Fleming�was in Wilkes-Barre, Pa., at a luncheon for breast cancer
survivors on Sept. 11, 2001. With all commercial aircraft grounded, the 1968
Olympic figure skating champion was stranded for five days in a hotel, 2,500
miles from her Los Gatos, Calif., home. Working out in the hotel gym got old
fast. "I was on the verge of taking a Greyhound across the country,"
says Fleming, now 59. But fate, in the form of an aviophobic NFL commentator
with a well-known luxury bus, intervened.
Fleming and John
Madden both worked for ABC Sports at the time, and when her agent learned that
he'd be departing the next day from New York City for his home in Livermore,
Calif., a plan was hatched. The Maddencruiser detoured to Wilkes-Barre to pick
up Fleming, and the two had 52 hours to get to know each other. She mentioned
that she and her husband, Greg Jenkins, a retired dermatologist, had planted
650 chardonnay vines in 1999 on an acre near their home. Madden replied that he
had his own 100 acres of grapes. Three years later Fleming Jenkins Vineyards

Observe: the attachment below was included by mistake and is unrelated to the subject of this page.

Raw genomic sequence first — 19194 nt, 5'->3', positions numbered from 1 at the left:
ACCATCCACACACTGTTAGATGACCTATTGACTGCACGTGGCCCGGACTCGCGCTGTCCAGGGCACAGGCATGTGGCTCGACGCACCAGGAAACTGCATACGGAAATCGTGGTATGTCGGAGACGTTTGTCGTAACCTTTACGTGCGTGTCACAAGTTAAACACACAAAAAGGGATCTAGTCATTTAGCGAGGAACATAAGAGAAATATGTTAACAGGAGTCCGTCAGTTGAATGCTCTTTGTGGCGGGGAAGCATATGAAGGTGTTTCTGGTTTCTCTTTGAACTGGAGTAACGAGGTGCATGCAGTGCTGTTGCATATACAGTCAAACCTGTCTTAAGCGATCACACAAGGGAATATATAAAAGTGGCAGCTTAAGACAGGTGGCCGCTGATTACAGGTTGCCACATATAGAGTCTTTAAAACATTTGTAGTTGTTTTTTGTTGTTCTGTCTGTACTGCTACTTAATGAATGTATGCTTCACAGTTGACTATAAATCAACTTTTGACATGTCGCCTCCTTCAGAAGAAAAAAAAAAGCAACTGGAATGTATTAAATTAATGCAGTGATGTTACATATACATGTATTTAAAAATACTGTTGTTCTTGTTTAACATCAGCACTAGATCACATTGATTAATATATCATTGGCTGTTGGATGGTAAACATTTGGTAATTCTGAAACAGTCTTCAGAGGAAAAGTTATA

& Winery bottled its first commercial vintage, a Syrah using grapes from
the Madden Ranch.
Last year Fleming
and Jenkins, who work in the vineyard along with three staffers, produced 2,000
cases of wine, from the $50-per-bottle Choreography Cabernet (aromas of cherry
and leather with a touch of mint) to the $17 San Francisco Bay Syrah Ros�
(peach and honeydew with a hint of cinnamon). Closest to Fleming's heart,
though, is the $20 Victories Ros�, also fermented from Madden's grapes.
"It's pink and it's beautiful and I love it and John loves it," says
Fleming. Best of all, the profits from this wine go toward charities that
support research into and awareness of breast cancer, of which Fleming is a
On the last
Saturday in May, Fleming trotted out the ros� to complement the cream chicken
with artichokes and tarragon she was serving to relatives. Tables were set up
in her vineyard, near the swings that dangle from oak trees. She and Greg were
celebrating the high school graduation of the younger of their two sons.
"It'll be an empty nest," says Fleming. "But it's not really going
to be empty. We've gone on from kids to grapes."